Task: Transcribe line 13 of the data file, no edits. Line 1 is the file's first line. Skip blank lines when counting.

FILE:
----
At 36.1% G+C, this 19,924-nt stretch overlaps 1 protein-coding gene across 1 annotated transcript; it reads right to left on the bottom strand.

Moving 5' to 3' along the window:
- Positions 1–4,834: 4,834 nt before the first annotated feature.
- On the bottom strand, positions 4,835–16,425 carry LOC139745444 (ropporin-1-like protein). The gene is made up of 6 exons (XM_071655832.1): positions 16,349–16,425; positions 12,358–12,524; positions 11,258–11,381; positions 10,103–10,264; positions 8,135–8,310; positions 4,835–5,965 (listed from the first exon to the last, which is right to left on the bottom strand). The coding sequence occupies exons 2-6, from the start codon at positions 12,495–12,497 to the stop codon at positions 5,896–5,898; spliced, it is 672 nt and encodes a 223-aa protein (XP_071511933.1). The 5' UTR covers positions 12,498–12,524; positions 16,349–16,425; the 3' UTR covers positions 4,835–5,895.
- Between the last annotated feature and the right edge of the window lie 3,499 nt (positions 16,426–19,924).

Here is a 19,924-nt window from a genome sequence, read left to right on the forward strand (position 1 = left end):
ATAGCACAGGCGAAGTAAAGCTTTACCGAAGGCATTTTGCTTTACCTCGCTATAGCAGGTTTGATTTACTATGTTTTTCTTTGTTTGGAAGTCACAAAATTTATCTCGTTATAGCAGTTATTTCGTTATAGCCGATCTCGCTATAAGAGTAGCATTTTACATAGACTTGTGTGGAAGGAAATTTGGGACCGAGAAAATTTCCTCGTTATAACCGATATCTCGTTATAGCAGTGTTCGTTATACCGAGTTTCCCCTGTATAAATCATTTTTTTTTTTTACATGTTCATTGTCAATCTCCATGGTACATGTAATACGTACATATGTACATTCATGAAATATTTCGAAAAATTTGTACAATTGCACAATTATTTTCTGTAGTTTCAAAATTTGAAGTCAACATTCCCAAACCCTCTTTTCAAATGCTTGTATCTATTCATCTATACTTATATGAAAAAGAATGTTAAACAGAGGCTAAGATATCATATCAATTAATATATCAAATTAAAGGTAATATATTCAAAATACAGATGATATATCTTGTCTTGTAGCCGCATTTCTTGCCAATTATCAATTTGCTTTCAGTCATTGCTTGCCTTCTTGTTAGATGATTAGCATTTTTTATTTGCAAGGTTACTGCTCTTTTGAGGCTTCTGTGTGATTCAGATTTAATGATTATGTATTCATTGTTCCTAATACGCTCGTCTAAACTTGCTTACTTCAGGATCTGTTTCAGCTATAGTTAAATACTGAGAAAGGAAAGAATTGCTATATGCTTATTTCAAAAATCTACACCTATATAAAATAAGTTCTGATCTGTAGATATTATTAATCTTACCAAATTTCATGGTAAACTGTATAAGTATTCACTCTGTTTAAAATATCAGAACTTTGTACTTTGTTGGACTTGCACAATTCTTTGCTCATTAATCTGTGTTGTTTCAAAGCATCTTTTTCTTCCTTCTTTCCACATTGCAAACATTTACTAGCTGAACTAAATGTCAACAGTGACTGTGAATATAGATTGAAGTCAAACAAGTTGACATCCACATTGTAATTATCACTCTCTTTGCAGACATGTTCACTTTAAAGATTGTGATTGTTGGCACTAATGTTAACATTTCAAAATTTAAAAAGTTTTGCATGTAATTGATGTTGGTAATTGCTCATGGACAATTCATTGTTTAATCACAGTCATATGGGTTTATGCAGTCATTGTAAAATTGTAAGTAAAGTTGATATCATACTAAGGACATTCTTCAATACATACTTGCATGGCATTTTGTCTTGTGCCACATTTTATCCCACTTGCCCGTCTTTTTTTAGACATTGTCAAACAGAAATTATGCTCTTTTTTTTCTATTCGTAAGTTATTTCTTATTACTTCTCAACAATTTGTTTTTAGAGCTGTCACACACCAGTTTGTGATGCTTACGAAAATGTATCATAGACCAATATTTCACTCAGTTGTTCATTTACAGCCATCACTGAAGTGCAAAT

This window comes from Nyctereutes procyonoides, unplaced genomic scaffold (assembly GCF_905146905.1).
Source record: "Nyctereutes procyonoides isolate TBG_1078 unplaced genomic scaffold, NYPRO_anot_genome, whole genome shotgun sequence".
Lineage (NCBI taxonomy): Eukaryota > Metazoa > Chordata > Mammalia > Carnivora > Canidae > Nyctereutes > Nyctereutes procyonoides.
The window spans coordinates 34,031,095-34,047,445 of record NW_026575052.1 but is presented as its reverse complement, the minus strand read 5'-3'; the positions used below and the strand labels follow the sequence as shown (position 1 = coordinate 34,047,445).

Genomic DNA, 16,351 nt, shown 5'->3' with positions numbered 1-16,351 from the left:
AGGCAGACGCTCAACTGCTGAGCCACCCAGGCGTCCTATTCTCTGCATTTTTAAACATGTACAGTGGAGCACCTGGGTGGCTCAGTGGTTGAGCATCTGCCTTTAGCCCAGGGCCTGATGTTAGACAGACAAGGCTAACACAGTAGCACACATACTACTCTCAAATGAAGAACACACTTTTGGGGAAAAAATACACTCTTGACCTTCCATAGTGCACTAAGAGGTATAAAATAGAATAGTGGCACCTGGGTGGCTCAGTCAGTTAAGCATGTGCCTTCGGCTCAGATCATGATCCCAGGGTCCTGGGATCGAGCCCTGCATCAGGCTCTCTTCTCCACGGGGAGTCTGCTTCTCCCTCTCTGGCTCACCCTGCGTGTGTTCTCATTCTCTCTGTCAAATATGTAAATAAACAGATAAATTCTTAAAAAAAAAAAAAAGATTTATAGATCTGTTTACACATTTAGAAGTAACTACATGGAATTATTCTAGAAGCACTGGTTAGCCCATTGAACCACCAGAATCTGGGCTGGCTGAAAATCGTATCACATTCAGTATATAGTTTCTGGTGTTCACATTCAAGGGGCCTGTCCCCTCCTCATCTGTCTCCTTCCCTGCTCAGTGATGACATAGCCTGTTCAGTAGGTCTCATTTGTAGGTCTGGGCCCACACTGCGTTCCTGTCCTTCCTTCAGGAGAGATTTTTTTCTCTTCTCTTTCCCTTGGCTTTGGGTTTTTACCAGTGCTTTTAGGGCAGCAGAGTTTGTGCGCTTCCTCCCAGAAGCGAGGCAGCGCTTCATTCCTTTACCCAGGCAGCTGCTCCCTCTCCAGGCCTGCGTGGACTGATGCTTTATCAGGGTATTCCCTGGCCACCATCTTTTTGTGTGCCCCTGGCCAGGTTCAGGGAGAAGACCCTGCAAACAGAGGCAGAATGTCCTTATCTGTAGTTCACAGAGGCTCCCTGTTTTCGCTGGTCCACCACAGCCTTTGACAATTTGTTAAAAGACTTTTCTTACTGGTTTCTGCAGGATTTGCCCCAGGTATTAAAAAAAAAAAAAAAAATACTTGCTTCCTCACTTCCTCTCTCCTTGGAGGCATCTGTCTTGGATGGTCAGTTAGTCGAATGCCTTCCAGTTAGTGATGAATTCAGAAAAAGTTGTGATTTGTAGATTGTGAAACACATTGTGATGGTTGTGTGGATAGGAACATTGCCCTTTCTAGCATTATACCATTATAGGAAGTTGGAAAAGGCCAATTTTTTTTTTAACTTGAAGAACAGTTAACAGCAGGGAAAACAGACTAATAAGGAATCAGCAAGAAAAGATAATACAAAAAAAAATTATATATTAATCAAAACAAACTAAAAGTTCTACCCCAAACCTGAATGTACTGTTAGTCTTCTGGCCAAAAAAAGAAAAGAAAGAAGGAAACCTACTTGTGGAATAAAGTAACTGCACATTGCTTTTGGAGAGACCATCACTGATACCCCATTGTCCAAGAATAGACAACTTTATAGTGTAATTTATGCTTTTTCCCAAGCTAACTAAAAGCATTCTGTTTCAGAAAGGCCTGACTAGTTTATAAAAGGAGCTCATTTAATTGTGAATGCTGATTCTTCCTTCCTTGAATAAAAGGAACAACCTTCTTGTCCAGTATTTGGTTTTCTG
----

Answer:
AGGCAGACGCTCAACTGCTGAGCCACCCAGGCGTCCTATTCTCTGCATTTTTAAACATGTACAGTGGAGCACCTGGGTGGCTCAGTGGTTGAGCATCTGCCTTTAGCCCAGGGCCTGATGTTAGACAGACAAGGCTAACACAGTAGCACACATACTACTCTCAAATGAAGAACACACTTTTGGGGAAAAAATACACTCTTGACCTTCCATAGTGCACTAAGAGGTATAAAATAGAATAGTGGCACCTGGGTGGCTCAGTCAGTTAAGCATGTGCCTTCGGCTCAGATCATGATCCCAGGGTCCTGGGATCGAGCCCTGCATCAGGCTCTCTTCTCCACGGGGAGTCTGCTTCTCCCTCTCTGGCTCACCCTGCGTGTGTTCTCATTCTCTCTGTCAAATATGTAAATAAACAGATAAATTCTTAAAAAAAAAAAAAAGATTTATAGATCTGTTTACACATTTAGAAGTAACTACATGGAATTATTCTAGAAGCACTGGTTAGCCCATTGAACCACCAGAATCTGGGCTGGCTGAAAATCGTATCACATTCAGTATATAGTTTCTGGTGTTCACATTCAAGGGGCCTGTCCCCTCCTCATCTGTCTCCTTCCCTGCTCAGTGATGACATAGCCTGTTCAGTAGGTCTCATTTGTAGGTCTGGGCCCACACTGCGTTCCTGTCCTTCCTTCAGGAGAGATTTTTTTCTCTTCTCTTTCCCTTGGCTTTGGGTTTTTACCAGTGCTTTTAGGGCAGCAGAGTTTGTGCGCTTCCTCCCAGAAGCGAGGCAGCGCTTCATTCCTTTACCCAGGCAGCTGCTCCCTCTCCAGGCCTGCGTGGACTGATGCTTTATCAGGGTATTCCCTGGCCACCATCTTTTTGTGTGCCCCTGGCCAGGTTCAGGGAGAAGACCCTGCAAACAGAGGCAGAATGTCCTTATCTGTAGTTCACAGAGGCTCCCTGTTTTCGCTGGTCCACCACAGCCTTTGACAATTTGTTAAAAGACTTTTCTTACTGGTTTCTGCAGGATTTGCCCCAGGTATTAAAAAAAAAAAAAAAAATACTTGCTTCCTCACTTCCTCTCTCCTTGGAGGCATCTGTCTTGGATGGTCAGTTAGTCGAATGCCTTCCAGTTAGTGATGAATTCAGAAAAAGTTGTGATTTGTAGATTGTGAAACACATTGTGATGGTTGTGTGGATAGGAACATTGCCCTTTCTAGCATTATACCATTATAGGAAGTTGGAAAAGGCCAATTTTTTTTTTAACTTGAAGAACAGTTAACAGCAGGGAAAACAGACTAATAAGGAATCAGCAAGAAAAGATAATACAAAAAAAAATTATATATTAATCAAAACAAACTAAAAGTTCTACCCCAAACCTGAATGTACTGTTAGTCTTCTGGCCAAAAAAAGAAAAGAAAGAAGGAAACCTACTTGTGGAATAAAGTAACTGCACATTGCTTTTGGAGAGACCATCACTGATACCCCATTGTCCAAGAATAGACAACTTTATAGTGTAATTTATGCTTTTTCCCAAGCTAACTAAAAGCATTCTGTTTCAGAAAGGCCTGACTAGTTTATAAAAGGAGCTCATTTAATTGTGAATGCTGATTCTTCCTTCCTTGAATAAAAGGAACAACCTTCTTGTCCAGTATTTGGTTTTCTG